But what we do know is that even the lowest category, level 1, mandates that no more than 10 people from a maximum of 3 households can visit a private house at any one time. This will therefore have a significant effect on private events, particularly kid’s parties which often tend to take place at home.
Level 3 which is in the middle of the categories, and, as I write, has just been introduced in Dublin, could be effective at any time and dictates no indoor gatherings. This affects both the private and corporate entertainment market, wiping out pretty much all events apart from weddings of just 25 people.
The government expects to be following this system for at least the next 6 months. So, despite not being able to predict when and if the worst categories will be implemented, what we can safely say is that the live entertainment market is going to be affected for some time to come.
The event industry adapts
With this in mind it is interesting to see how the events industry is changing. With restrictions preventing the congregation of large groups likely to continue, everything from political party conferences to the Web Summit is going online.
What were solely in-person events are now purely virtual, and they are often seeing even better returns and engagement with their audiences.
Apple’s WWDC conference for developers is expecting millions of attendees rather than the normal tens of thousands it would normally attract in person.
One of the things that many of the organisers seem to have top of mind, is how to ensure that delegates can have a fully immersive experience and interact, despite not being together in person.
Questions are invited through messaging systems, breakout groups are organised with like-minded delegates, entertainment segments are added, and one-on-one meetings can be arranged beforehand.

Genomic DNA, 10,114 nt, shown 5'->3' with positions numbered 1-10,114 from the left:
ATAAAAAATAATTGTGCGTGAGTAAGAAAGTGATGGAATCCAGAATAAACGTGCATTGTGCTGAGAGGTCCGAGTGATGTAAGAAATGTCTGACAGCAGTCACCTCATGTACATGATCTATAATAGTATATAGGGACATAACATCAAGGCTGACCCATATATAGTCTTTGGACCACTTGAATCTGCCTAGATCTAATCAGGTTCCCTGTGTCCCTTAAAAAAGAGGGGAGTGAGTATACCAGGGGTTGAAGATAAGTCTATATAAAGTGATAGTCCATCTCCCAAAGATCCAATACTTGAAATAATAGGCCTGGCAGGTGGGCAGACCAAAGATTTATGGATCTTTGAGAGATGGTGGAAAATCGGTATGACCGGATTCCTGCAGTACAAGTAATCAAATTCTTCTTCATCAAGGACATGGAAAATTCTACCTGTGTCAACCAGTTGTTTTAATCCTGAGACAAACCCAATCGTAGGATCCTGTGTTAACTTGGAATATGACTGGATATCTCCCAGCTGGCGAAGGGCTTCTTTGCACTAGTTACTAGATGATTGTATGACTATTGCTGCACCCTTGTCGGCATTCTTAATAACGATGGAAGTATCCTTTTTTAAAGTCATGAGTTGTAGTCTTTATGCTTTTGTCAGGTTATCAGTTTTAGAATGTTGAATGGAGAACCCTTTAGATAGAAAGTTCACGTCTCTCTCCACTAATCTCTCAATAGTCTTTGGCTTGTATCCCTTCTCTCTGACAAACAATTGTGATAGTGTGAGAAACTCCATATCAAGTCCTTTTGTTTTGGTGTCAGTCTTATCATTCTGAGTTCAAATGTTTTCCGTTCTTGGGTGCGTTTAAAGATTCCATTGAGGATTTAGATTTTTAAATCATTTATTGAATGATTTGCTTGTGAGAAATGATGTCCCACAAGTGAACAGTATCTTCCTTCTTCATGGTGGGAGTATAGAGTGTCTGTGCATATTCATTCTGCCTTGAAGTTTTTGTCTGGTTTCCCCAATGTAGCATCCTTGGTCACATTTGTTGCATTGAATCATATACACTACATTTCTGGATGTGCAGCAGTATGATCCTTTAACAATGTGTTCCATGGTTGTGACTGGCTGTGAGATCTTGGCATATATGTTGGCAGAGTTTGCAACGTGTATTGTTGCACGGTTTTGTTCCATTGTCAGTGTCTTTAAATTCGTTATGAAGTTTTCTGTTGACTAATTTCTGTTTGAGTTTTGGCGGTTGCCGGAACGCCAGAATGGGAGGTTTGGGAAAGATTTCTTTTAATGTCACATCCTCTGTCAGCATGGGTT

It invites the question as to how individual video chat performances can similarly exploit the medium to ensure they are fully interactive and engaging.
For many, both entertainers and customers, live shows will remain their preference. However, for those willing to invest time and energy into an online offering, a sensible strategy to adopt might be one of flexibility.
So, where physical shows can be performed, embrace them. (see our article on social distancing advice). But where they can’t, perhaps be ready to offer a virtual show as an alternative. This may help avoid outright cancellations.
No one would pretend that learning to create an online show that has all of the appeal of your normal show is going to be easy. It’s taken years to perfect your art in the physical world. Performing online is a new skill and new content often has to be created which might take months to develop.
At the same time the technology is evolving along with the thinking of how best to exploit that technology to create maximum entertainment value.
Therefore, succeeding in the virtual world might call for an open mind and a lot of hard work.
Ultimately, no one knows how long the current situation will last. So, will those waiting patiently for the resurgence of normality be rewarded, or does fortune favour the bold?
That’s all for now!